Welcome to the web site all about the genealogy of the Tachna family!

The research focuses upon the descendants of Rav Tachna who lived in Poland in the 18th century. This chronicle has been established by research that has taken place since nineteen eighty eight.

It all started as a curiosity. Like so many Jews in the latter portion of the twentieth century, very little was known or understood regarding family heritage. Time was also getting late. The generation that left Europe was growing older and with them was going to go all the knowledge of those who lived there and then. Luckily I "picked up the ball" soon enough to be able to talk with a number of them.

Their memories spring-boarded the initial investigation. From there, other avenues have been used including LDS microfilm, records direct from archives in Europe, and contacts with other relatives now spread globally.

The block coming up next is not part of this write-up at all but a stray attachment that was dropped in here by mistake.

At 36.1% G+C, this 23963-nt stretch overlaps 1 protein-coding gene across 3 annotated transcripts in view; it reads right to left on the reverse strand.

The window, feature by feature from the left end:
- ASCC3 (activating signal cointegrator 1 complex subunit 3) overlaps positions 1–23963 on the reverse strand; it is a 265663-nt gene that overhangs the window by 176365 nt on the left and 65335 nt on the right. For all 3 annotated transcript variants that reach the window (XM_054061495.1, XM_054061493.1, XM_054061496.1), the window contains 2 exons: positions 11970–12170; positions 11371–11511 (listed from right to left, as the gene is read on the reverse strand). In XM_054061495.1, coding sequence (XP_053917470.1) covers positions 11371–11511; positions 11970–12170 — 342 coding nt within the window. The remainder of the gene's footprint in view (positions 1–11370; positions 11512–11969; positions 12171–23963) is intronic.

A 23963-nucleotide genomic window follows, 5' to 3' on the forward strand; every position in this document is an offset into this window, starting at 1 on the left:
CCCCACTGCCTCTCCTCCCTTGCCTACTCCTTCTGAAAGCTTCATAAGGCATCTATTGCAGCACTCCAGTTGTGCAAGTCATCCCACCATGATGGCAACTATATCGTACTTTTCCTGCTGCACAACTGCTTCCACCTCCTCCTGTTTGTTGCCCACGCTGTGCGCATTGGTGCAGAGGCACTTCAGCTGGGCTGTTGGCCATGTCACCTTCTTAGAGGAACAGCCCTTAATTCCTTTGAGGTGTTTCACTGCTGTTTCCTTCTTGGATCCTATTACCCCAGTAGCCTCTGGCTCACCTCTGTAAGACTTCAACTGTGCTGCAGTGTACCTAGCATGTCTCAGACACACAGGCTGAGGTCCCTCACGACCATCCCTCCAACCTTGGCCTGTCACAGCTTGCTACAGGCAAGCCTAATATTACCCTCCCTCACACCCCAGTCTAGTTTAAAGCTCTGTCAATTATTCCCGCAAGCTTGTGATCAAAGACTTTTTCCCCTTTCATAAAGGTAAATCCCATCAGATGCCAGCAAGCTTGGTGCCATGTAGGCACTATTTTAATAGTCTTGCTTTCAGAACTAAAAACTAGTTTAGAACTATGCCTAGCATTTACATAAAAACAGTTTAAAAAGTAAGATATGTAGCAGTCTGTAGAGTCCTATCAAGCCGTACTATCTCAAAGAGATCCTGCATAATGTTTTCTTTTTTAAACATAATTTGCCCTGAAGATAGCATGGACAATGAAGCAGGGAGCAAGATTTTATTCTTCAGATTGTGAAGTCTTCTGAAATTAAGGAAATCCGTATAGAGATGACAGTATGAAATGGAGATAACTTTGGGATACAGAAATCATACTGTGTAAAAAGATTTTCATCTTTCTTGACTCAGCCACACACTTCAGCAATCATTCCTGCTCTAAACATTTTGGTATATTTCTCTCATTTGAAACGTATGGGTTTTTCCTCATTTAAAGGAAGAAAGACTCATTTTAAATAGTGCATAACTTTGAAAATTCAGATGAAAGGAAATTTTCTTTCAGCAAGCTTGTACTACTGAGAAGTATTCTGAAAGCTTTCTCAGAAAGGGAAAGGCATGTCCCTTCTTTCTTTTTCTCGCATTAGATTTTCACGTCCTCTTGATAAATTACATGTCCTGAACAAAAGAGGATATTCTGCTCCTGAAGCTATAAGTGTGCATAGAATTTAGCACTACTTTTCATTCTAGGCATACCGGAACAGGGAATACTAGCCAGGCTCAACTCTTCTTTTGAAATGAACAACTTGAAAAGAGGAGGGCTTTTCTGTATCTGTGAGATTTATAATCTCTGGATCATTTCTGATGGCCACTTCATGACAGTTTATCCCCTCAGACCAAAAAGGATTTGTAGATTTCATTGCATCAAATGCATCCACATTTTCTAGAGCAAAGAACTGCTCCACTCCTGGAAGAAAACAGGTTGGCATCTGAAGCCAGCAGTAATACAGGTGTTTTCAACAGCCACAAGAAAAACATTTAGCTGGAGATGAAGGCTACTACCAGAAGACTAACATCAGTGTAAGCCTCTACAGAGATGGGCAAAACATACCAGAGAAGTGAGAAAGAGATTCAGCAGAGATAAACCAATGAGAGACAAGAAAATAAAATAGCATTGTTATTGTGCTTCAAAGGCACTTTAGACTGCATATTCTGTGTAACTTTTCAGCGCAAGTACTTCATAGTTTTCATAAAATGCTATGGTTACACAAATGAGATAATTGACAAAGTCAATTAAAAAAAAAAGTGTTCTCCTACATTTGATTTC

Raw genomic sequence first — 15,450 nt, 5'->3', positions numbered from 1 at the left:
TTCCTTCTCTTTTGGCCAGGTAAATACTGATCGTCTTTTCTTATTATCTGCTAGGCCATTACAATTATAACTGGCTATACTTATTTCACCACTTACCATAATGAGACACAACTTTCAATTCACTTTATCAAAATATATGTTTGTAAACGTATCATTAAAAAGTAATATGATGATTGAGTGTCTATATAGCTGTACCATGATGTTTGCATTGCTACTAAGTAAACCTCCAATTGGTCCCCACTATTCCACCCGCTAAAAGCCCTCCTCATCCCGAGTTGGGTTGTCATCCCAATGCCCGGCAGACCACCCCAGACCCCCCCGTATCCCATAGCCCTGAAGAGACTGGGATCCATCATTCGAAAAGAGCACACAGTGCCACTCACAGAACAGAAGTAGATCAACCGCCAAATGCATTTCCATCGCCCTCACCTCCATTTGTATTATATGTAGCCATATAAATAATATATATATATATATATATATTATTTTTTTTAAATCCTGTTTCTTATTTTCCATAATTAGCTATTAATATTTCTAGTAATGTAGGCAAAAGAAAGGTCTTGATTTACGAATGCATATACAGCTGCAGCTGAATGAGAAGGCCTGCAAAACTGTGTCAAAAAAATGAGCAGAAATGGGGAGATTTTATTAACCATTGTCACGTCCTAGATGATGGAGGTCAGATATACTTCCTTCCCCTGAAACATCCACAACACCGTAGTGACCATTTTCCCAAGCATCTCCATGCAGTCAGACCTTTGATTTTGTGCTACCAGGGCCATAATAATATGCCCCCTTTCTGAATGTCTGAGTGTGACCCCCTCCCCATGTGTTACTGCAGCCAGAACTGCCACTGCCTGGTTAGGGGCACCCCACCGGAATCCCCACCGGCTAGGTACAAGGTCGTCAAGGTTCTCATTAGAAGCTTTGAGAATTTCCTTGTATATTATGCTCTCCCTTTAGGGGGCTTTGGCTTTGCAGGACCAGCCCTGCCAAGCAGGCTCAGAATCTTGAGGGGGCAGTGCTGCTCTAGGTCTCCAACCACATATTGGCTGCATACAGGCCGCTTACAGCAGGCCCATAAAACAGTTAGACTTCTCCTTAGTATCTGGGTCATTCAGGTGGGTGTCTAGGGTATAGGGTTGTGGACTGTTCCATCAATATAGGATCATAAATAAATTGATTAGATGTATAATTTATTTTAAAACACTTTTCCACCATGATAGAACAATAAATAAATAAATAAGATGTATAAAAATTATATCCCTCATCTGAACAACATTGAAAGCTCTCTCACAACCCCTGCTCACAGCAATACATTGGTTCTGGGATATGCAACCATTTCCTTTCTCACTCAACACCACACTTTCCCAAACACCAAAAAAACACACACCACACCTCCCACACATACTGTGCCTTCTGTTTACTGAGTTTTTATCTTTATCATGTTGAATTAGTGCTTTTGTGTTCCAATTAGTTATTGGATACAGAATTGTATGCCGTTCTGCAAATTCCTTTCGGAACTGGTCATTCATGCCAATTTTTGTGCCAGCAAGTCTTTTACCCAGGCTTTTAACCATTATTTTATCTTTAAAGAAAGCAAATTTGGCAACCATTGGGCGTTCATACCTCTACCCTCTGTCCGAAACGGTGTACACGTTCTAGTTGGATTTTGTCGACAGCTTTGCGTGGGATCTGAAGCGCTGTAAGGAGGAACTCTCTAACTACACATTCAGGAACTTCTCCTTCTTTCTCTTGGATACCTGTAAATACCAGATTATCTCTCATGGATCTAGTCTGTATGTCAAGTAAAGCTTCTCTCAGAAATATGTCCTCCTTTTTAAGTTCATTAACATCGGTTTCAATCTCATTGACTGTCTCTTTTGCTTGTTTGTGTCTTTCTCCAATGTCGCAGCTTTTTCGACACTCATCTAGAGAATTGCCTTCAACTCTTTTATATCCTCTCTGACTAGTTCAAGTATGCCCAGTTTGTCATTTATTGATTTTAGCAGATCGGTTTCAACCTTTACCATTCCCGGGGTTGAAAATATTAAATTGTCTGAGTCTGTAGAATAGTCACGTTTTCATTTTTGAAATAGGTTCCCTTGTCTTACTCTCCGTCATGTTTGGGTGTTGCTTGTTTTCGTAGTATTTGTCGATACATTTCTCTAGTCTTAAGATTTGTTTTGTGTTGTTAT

The stories are all fascinating. I encourage everyone to partake in this same journey; for as the Talmud says, "In order to know where one is going, one must first know from where one has come."



The surname Tachna תחנה is Hebrew and is derived from the Hebrew word Tachnun.

The Hebrew word Tachnun

תחנון literally means, "supplication."

The Hebrew word Tachna literally means "station." However, it is also the foreshortened form for Tachnun; as the Hebrew letter hey ה stands in as an abbreviation for letters not used or pronounced.

Why was that surname adopted?

The explanation lies in the fact that at the time the surname was adopted, the family ancestors were Torah scribes, or soferim. It is Jewish custom that on a day when the writing of a Torah scroll is finished, the Tachnun prayer is not said. For that matter, on any day that a sefer Torah may be finished, the Tachnun is also not said. So the surname was adopted in relation to their profession.